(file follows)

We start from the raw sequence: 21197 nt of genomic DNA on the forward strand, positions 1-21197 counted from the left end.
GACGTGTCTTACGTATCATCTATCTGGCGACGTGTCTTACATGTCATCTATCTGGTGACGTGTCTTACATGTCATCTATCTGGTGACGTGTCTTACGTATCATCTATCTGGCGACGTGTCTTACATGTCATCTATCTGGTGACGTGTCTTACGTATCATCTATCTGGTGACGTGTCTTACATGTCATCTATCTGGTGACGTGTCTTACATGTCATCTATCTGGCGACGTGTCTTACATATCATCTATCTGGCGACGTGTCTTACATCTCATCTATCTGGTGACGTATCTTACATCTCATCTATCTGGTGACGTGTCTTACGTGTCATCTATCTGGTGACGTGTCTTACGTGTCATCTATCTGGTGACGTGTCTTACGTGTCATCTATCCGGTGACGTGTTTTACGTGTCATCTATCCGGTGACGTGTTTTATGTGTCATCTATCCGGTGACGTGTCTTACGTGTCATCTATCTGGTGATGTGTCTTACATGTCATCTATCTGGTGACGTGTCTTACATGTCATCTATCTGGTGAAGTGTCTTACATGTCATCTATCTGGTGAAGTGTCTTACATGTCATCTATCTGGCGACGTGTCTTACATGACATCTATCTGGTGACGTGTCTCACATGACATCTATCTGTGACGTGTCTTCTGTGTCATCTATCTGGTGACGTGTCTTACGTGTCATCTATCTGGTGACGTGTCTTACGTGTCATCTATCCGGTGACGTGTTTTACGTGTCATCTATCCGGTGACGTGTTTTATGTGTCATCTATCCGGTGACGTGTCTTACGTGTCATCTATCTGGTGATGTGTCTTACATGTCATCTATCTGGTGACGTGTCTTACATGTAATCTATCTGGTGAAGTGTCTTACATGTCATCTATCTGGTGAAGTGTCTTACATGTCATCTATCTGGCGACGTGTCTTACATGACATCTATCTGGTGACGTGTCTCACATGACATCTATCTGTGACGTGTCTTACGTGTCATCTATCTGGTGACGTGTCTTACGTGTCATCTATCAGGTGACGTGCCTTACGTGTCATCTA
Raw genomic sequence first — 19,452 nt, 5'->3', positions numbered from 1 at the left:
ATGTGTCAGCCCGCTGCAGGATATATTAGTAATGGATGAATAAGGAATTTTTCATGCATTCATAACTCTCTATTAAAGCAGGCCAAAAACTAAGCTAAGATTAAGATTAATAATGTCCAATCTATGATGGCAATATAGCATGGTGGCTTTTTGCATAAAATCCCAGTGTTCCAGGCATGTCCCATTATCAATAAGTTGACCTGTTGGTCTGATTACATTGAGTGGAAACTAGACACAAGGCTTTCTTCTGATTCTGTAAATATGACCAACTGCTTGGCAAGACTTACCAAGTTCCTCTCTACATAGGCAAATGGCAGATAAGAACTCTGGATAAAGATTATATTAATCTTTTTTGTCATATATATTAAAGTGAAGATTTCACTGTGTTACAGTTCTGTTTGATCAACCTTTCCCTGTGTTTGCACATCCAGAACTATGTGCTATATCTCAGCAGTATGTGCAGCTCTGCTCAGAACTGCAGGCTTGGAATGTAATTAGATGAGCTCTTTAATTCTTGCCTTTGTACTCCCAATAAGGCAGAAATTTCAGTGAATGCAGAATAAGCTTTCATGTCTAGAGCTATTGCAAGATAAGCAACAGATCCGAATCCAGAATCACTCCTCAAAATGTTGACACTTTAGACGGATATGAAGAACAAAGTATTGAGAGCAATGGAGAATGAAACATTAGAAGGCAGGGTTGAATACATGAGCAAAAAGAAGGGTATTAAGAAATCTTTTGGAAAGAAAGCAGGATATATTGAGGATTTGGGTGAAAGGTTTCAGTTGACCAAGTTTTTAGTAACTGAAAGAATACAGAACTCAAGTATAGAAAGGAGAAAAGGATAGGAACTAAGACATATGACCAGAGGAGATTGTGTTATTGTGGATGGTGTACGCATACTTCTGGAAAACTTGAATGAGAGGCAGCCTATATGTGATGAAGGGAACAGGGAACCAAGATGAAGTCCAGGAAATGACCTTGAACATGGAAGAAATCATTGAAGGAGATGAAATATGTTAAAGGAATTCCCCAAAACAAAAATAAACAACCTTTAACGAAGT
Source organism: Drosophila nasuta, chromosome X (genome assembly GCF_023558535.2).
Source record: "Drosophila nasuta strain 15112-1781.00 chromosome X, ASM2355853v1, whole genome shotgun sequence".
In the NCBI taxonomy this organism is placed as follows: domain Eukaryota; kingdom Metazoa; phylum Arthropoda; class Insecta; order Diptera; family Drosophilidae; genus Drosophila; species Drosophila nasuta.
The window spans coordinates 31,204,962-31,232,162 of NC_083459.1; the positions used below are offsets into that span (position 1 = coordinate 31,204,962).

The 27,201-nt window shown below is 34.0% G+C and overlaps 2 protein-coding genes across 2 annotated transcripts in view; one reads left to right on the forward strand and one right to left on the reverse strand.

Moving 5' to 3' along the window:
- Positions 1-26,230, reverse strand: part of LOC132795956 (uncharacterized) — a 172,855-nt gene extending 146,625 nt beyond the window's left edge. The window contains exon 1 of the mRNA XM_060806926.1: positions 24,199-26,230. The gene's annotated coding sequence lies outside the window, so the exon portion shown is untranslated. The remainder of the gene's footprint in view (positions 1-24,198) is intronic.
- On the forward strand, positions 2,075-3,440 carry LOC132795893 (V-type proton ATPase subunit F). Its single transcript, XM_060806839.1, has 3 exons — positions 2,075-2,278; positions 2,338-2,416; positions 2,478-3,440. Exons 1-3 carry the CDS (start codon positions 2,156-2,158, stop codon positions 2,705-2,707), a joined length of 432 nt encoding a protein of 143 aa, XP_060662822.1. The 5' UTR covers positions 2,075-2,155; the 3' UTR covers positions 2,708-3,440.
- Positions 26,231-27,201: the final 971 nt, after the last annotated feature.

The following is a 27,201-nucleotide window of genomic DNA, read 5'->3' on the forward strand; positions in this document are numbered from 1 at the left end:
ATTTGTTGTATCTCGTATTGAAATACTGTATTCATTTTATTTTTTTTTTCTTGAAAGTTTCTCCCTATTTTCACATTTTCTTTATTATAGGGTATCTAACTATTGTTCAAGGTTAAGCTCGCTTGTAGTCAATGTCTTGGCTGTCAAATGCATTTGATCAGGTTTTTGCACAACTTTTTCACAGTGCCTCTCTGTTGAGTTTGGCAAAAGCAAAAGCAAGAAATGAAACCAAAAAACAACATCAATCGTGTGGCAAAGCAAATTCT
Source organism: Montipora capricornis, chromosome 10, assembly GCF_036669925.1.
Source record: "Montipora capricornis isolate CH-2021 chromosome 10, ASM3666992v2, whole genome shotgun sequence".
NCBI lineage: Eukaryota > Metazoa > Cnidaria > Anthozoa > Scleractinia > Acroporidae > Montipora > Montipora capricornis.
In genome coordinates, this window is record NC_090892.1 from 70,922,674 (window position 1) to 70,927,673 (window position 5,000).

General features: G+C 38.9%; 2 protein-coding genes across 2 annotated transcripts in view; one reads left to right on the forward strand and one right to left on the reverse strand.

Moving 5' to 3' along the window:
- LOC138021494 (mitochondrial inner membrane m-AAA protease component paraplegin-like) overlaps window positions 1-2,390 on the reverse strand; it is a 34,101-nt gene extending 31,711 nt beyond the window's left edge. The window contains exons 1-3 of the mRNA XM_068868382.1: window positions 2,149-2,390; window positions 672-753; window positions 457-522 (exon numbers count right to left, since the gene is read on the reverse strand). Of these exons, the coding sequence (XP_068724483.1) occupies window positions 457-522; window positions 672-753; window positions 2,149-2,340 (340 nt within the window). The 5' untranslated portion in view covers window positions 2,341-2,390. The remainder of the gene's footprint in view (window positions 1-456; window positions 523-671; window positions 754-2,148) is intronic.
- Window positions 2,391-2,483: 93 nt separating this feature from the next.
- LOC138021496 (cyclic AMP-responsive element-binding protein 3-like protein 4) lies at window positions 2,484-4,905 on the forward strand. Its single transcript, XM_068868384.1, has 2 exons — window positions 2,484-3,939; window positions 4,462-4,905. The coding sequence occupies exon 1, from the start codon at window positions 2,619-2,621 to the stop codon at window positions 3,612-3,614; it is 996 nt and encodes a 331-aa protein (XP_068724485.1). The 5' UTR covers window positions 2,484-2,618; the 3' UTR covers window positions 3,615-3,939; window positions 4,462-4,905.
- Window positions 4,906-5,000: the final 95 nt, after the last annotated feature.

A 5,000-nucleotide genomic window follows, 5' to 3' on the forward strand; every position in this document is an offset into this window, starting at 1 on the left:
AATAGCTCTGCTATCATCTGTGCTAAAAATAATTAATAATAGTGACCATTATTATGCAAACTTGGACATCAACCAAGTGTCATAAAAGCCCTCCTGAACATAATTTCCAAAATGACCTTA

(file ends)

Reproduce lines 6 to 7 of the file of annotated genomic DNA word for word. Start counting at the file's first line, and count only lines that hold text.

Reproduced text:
Source record: "Drosophila nasuta strain 15112-1781.00 chromosome X, ASM2355853v1, whole genome shotgun sequence".
In the NCBI taxonomy this organism is placed as follows: domain Eukaryota; kingdom Metazoa; phylum Arthropoda; class Insecta; order Diptera; family Drosophilidae; genus Drosophila; species Drosophila nasuta.